The populations of Peru and Ecuador are accustomed to periodic threats and minor skirmishes on the Condor Cordillera (Financial Times, Jan. 1995). January 29, however, is the anniversary of the treaty signed in 1942 that gave almost half of Ecuador to Peru. Tensions always rise during this time, but in 1995 they hit a 14- year peak (New York Times, Feb., 1995). This time, however, clashes erupted. Ecuador's President Sixto Duran Ballen proclaimed a state of national emergency and called up the reserves. Peru responded by mobilizing thousands of troops and massing them in the border area of Timbles. Ecuadorian officials maintained that Peru was attacking territory that was under Ecuadorian control for decades and was outside the area of dispute (Ibid).
Ecuador's armed forces also accused the Peruvians of using CH-47 Chinook and Bell-212 helicopters, which they say were provided by the US to aid in Peruvian drug fighting efforts. Two Peruvian airlines suspended flights to Quito, the capital of Ecuador (The Commercial Appeal, Jan. 1995).
Each side accused the other of provoking the conflict and insisted it was a peace-seeking nation which is honor-bound to defend its sovereignty and national territory. The core of the dispute - dating back to the earliest independence period - lies in the exact position of the border.
Land squabbles have surrounded bilateral relations for more than 150 years. The disputes between Peru and Ecuador began during the time of the Incas when the Incas from Cuzco, Peru conquered the kingdom of Quito, Ecuador. In 1535, a mission was sent from Quito to mark the border with Peru. Ecuador claims that the first expeditions were dispatched from Quito and that the Jesuits from there set up the first missions. Peru argues that an expedition from Lima discovered the Amazon. In 1802, the Spanish crown gave title over the region to the viceroyalty of Lima, taking it from that of New Granada, which included modern-day Colombia, Ecuador, and Venezuela. The Ecuadorian historians have interpreted a subsequent ruling in 1819 as reversing that decision. The dispute has lasted for hundreds of years since.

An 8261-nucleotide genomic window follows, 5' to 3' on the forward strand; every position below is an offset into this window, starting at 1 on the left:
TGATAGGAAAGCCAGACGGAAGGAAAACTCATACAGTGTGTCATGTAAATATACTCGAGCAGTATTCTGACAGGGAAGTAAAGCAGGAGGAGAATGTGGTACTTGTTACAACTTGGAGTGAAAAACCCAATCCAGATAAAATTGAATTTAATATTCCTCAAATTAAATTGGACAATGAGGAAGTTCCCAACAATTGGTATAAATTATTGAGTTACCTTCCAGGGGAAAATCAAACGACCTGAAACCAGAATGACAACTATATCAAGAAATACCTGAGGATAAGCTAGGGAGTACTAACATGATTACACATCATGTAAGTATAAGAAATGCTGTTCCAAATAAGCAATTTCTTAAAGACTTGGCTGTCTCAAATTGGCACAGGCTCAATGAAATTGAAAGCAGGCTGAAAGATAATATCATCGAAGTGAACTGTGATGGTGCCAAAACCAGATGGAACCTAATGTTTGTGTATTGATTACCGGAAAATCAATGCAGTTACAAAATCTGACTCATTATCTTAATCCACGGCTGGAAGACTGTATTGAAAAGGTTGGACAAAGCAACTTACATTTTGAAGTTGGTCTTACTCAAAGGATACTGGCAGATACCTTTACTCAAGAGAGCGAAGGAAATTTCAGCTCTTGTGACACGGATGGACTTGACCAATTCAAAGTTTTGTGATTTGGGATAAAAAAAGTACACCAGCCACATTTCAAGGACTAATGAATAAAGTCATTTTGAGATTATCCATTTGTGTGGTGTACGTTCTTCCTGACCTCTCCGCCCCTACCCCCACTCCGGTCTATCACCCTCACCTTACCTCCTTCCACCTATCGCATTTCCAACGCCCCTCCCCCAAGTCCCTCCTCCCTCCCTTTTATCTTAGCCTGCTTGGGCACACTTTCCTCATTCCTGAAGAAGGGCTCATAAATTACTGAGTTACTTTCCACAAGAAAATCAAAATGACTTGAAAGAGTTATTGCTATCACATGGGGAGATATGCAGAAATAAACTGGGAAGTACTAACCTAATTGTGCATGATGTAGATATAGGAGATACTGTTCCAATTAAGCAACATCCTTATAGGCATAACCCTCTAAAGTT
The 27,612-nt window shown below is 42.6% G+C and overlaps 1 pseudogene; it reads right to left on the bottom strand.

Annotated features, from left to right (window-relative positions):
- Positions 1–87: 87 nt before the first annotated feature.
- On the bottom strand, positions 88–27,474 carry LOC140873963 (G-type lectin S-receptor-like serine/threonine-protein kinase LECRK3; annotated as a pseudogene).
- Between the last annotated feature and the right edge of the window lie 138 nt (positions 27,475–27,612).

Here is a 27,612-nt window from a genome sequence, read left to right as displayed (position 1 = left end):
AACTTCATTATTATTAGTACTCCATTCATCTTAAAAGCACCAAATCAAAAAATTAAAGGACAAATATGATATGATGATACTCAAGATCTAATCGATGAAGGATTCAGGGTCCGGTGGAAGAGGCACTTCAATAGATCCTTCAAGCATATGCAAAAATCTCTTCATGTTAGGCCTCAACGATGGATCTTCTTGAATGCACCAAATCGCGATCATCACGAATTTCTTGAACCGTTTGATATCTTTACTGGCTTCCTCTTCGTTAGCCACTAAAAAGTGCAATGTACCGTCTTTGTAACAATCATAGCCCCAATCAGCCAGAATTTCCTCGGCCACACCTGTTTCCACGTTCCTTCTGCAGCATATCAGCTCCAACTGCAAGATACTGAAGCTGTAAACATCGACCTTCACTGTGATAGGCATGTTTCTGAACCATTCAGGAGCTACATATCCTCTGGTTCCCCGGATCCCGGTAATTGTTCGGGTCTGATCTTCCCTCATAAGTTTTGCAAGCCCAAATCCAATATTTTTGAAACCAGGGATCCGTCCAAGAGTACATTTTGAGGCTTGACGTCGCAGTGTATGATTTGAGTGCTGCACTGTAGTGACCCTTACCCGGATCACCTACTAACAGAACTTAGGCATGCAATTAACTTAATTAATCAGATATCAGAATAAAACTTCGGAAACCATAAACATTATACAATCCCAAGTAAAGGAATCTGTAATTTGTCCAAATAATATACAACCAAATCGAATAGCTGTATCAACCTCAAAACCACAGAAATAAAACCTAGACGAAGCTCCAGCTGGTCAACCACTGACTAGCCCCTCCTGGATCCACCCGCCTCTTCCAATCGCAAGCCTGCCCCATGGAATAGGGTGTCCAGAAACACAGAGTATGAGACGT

The last major conflict was in 1941 when Peru invaded Ecuador. A ten-day war ensued, ending with a the signing of the so-called Rio de Janeiro Protocol, which defined the border between the two countries. Congresses of both Peru and Ecuador ratified the treaty and four countries - the US, Brazil, Chile and Argentina accepted the task of being its 'guarantors.'
Mapping the Ecuadorian-Peruvian border was completed in early 1947 by the US air force. Boundary markers were established along some 1600 km of frontier, but 78km in the Condor Cordillera stretch, east of the city Zamora, remained unmarked. This is where the dispute centered and is an area believed to be rich in gold, uranium, and oil deposits. (Financial Times, Jan. 1995).
Ecuador, in turn, argued that it was obliged to sign the protocol under pressure. Since 1950 it has dubbed the protocol as 'impossible to execute' and has laid claims to an area of around 130 square miles, in what, according to the Rio Protocol, was Peruvian territory. Over the last 150 years, Ecuador has seen its territory whittled away to the point where it is now the smallest country in the Andes. It also finds itself as a buffer country between the regions' two powers-Columbia and Peru. With fights over arable land an increasing problem, Ecuador today is South America's most densely populated nation (New York Times, Feb. 1995).
A cease fire was announced in the beginning of February only after border fighting claimed the lives of Ecuadorian and Peruvian soldiers (Reuters North American Wire, Mar., 1995). Observers from the four guarantor countries arrived at the disputed border region to make sure the cease fire was adhered to by both sides. The peace plan was signed on February 17, 1995 and committed both countries to withdraw their forces 'far' from the disputed zone (Latin American Newswire Mar., 1995).
Normalization of relations has been a slow process, but the tensions remain high. The two countries refused to engage in face-to-face talks over the border negotiations. Instead, the guarantor countries had to continue to act as intermediaries at every stage. The two, countries did, however, reestablish diplomatic ties (Latin American Newsletters Jul. 1995).